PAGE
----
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Thread: THE128RM (The 128 Remastered)

  1. #31

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    Quote Originally Posted by geoffm3 View Post
    Given how unreliable/buggy the original CP/M cartridge was, I don't know why anyone would seriously consider that as a reasonable design decision. I have heard that the Z80 was necessary for determining whether to come up in 128 or 64 mode.
    I don't know if Bil Herd is around here, because he'd be able to give the story definitively, but the story I remember is that the Z80 solved two problems: it allowed the marketing androids to claim maximum C64 compatibility ("you don't need your CP/M 2.2 cartridge! it's built in!") and rectified the issue with cartridges like the Magic Voice which unexpectedly changed expansion port banking lines in realtime. This worked on the 64 but not on the 128, where MMU would already have initialized the system to 128 mode by the time the Magic Voice altered the banking again. By giving the Z80 the bootup task of checking for the Commodore key, which booted from a different location that the MV did not detect, the system could be brought up in 64 mode behind its back and the Magic Voice would function normally.
    I use my C128 because I am an ornery, stubborn, retro grouch. -- Bob Masse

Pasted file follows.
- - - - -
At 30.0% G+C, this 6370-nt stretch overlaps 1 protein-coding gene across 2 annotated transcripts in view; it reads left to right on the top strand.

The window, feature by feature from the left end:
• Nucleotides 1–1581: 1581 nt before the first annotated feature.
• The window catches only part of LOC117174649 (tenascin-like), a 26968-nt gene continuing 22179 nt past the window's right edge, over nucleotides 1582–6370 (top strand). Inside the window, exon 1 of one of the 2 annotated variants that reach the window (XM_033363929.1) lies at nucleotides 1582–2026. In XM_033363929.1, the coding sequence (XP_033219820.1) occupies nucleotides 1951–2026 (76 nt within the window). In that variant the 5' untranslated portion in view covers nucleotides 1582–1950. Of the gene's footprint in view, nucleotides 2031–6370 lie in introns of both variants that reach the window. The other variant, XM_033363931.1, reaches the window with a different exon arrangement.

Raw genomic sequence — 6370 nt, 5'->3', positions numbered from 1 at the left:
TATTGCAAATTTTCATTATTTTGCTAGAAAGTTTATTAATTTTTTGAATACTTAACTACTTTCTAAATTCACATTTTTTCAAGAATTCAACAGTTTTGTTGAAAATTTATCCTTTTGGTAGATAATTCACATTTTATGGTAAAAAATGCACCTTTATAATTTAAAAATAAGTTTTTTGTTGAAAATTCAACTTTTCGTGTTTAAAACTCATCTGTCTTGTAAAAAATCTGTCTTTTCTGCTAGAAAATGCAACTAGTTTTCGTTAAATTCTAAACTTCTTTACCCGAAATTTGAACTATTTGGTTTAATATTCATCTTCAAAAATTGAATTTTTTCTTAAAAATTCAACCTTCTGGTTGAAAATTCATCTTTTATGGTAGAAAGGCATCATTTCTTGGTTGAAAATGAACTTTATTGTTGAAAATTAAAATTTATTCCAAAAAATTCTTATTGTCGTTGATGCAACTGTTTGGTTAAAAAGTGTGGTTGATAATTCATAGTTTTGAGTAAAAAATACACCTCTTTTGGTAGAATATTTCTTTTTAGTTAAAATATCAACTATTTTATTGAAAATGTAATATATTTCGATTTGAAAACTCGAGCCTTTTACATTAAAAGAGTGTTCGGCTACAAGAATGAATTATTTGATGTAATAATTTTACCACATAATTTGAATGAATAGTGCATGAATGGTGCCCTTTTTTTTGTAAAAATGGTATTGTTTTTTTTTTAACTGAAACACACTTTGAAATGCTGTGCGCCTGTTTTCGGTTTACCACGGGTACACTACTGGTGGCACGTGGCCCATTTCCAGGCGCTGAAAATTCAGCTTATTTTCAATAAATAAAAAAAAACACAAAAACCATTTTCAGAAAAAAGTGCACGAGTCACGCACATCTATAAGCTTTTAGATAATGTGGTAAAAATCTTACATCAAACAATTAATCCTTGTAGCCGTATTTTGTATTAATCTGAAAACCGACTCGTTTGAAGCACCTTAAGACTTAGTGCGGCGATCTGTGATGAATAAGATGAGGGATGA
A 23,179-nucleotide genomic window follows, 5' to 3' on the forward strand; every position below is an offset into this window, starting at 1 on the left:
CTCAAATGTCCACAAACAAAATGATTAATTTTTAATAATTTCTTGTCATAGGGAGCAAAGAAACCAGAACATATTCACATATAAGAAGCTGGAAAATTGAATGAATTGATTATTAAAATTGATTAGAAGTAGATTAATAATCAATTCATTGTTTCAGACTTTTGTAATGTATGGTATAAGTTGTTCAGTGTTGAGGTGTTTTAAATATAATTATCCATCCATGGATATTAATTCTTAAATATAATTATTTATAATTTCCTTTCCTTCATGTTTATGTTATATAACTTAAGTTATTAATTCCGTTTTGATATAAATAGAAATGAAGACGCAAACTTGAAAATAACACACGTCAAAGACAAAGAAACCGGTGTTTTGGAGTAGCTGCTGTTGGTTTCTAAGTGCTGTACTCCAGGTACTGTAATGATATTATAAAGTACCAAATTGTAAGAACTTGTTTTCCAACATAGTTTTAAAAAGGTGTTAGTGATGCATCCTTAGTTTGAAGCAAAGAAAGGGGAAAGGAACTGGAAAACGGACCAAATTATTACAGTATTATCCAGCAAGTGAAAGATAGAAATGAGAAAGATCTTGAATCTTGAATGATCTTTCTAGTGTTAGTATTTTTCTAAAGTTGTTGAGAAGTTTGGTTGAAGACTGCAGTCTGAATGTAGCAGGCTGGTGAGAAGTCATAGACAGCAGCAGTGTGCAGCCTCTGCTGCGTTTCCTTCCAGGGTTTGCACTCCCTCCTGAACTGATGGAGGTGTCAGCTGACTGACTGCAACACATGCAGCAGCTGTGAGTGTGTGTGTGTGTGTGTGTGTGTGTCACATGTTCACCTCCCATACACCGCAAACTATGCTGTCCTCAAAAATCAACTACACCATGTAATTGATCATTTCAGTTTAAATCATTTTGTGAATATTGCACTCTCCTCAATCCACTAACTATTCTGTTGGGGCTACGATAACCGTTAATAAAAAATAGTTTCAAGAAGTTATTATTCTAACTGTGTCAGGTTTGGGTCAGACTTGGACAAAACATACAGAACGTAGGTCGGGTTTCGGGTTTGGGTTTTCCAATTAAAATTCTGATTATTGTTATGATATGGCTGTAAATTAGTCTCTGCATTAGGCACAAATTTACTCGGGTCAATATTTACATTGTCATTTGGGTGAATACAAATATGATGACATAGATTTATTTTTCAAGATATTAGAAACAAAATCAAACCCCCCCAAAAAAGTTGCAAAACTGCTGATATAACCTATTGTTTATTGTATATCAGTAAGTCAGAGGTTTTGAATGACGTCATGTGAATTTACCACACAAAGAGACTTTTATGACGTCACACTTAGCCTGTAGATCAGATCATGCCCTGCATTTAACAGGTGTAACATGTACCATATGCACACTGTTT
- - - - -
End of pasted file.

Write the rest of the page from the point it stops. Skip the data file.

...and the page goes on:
Machine room: http://www.floodgap.com/etc/machines.html

  2. #32
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    Quote Originally Posted by ClassicHasClass View Post
    By giving the Z80 the bootup task of checking for the Commodore key, which booted from a different location that the MV did not detect, the system could be brought up in 64 mode behind its back and the Magic Voice would function normally.
    That's my understanding as well. I think that was the main reason for its inclusion.

  3. #33
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    Connecticut, USA
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    Quote Originally Posted by geoffm3 View Post
    Given how unreliable/buggy the original CP/M cartridge was, I don't know why anyone would seriously consider that as a reasonable design decision. I have heard that the Z80 was necessary for determining whether to come up in 128 or 64 mode.
    IT didnt work with other CP/M disks, so it was useless.

  4. #34
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    Quote Originally Posted by Bungo Pony View Post
    I can see a use for the Amiga 500 cases (you should see the abomination I'm going to be repairing in the next couple of weeks). As for re-making a Commodore 128, that falls under the "who cares" category. We already have multiple relaunches of the Commodore 64 (some good, some not), but why would anyone want to make a C-128? There's barely any software specifically for the 128, and the software that is available isn't all that great.
    I disagree.

    I run a C128 BBS board, and its been online for over 5 years continously. It's gone through 4 power supplies so far, and honestly, having a newer (and smaller) system would be awesome to keep it going.

    I have a second 128 always setup as well for CP/M and GEOS/Wheels. I'd love to have something newer to keep my hardware going.

  5. #35

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    I'm not saying that the C128 was a bad machine. In fact, I think the opposite. There's a lot of great stuff jammed into that case. I keep hoping I can find a use for the damn thing, but the enjoyable software library just isn't there. I find myself just using it as a glorified C64.